8 Unravel Two my review
Similar to Hitman, this one is also basically more of the same when it comes to the visually-rich 2D platforming action that was delivered the first time around. However, not only have the devs greatly improved on their mechanics, they’ve crafted a fantastic cooperative experience that plays wonderfully with a partner, but also solo – it’s no mean feat, and choosing to go it alone gives the game a much different flavor than when alongside a friend. The puzzles were incredibly clever, and there’s no denying such lush, evocative visuals. I played the entire game to 100% completion with my wife and it was a treat from start to finish.
7 Celeste my review
It’s rare that I come across a game that combines gameplay and themes as wholly and as successfully as Celeste does. Taking the idea of climbing a mountain and marrying it to making peace with your inner demons is a perfect fit, and the trek to the top of the peak is significant on many levels. Mechanically, it was tight and demanding, and the developers were clearly aware of the high skill level required to finish it on the vanilla settings – their move to include a wealth of options to customize the experience was a masterstroke that helped set the bar for accessibility in titles that would come afterwards.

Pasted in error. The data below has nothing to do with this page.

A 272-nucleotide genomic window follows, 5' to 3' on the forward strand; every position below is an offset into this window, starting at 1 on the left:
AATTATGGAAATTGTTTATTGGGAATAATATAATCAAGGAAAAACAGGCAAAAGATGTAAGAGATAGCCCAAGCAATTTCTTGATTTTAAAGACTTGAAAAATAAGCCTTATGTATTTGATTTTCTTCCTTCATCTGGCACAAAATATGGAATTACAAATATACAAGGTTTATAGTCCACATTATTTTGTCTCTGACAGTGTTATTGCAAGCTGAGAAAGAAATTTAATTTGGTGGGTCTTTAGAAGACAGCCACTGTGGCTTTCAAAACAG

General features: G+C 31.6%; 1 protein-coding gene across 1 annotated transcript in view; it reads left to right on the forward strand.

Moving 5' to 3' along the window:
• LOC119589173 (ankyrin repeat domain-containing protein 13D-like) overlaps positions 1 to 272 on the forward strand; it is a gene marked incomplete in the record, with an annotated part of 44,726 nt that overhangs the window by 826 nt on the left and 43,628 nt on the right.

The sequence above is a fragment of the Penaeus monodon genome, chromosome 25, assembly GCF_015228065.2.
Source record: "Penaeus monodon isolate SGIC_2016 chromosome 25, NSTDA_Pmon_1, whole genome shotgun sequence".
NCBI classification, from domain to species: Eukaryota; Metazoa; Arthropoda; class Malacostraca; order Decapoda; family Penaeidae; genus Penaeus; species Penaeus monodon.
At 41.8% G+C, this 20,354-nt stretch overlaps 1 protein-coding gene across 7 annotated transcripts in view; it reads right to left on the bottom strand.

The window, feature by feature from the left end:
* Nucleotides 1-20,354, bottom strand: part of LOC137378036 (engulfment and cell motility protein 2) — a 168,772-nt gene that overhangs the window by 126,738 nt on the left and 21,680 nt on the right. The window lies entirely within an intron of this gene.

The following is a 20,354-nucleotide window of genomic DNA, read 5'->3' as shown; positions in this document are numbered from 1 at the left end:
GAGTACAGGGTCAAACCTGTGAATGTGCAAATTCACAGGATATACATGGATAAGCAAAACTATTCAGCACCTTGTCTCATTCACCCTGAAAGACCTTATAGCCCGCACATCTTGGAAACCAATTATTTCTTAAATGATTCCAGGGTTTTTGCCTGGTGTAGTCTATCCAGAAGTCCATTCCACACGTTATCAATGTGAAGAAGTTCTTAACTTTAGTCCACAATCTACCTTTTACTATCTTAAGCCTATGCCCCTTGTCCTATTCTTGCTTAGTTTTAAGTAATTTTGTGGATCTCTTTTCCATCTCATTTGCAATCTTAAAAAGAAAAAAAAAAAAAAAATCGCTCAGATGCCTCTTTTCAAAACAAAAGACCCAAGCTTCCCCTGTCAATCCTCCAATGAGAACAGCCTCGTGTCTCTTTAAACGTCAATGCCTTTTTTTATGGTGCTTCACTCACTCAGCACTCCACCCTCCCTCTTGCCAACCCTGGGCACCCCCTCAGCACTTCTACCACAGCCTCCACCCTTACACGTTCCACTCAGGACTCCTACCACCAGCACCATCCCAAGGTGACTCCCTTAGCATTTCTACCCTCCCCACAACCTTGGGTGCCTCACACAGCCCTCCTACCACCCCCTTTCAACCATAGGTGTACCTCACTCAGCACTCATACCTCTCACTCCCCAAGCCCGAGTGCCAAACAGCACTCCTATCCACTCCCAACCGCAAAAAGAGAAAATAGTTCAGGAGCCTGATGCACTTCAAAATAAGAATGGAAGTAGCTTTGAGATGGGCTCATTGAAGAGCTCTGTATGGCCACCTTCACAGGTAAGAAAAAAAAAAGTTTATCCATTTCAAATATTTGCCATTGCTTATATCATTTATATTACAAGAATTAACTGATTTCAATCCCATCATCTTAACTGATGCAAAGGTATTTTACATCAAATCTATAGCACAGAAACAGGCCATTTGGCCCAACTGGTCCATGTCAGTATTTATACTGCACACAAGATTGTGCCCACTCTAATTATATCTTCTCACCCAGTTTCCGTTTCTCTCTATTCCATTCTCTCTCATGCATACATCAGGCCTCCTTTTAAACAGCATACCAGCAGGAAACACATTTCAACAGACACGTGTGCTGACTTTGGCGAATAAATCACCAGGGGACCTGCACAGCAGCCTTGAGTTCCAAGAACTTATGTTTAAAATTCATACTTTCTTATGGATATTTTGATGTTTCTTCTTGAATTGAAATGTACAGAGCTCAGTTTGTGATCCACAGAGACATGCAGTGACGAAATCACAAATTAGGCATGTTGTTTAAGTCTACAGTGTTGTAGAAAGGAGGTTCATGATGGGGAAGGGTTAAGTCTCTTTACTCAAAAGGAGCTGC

6 Monster Hunter World review by Mike Suskie
This game isn’t perfect. I’m not a fan of the Westernized art style, some of the menus make absolutely no sense, and the online systems still need a lot of work, but this was the genuine step forward that the Monster Hunter series has badly needed for many years. By taking this series off of handheld platforms and putting it on beefier systems with the ability to create monsters that live and breathe as never before, players who never batted an eye at previous versions sat up and paid attention. The wonderful new SOS system seen here for the first time brings random players together at a moment’s notice, and revamped weapons made the action more approachable than ever. I always knew this series could have a bigger audience if Capcom would embrace the next generation of hardware, and I’m thrilled they finally did.
5 Hollow Knight my review